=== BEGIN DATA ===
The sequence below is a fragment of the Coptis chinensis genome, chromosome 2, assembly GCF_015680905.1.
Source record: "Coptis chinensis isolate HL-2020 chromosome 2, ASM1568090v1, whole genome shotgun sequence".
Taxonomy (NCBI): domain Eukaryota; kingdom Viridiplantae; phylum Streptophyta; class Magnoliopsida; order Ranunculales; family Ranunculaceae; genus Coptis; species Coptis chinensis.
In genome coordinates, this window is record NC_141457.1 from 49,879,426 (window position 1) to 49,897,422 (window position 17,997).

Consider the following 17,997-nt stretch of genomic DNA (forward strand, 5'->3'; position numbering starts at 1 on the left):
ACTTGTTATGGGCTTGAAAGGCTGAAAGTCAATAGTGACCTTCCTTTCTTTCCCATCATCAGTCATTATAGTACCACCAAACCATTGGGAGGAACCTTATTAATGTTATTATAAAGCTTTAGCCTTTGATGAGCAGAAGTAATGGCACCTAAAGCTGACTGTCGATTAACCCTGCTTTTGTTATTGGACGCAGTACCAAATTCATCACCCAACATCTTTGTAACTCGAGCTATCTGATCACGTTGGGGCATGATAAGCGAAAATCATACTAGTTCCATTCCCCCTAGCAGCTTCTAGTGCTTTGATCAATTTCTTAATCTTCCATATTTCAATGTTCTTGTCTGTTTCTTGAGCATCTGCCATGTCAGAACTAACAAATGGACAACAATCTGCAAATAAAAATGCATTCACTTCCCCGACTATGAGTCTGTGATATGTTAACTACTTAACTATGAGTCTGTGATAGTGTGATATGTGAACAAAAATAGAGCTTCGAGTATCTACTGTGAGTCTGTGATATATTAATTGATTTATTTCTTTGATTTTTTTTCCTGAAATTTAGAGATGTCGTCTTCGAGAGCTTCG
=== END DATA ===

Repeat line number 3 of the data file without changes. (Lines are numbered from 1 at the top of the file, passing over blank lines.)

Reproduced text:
Taxonomy (NCBI): domain Eukaryota; kingdom Viridiplantae; phylum Streptophyta; class Magnoliopsida; order Ranunculales; family Ranunculaceae; genus Coptis; species Coptis chinensis.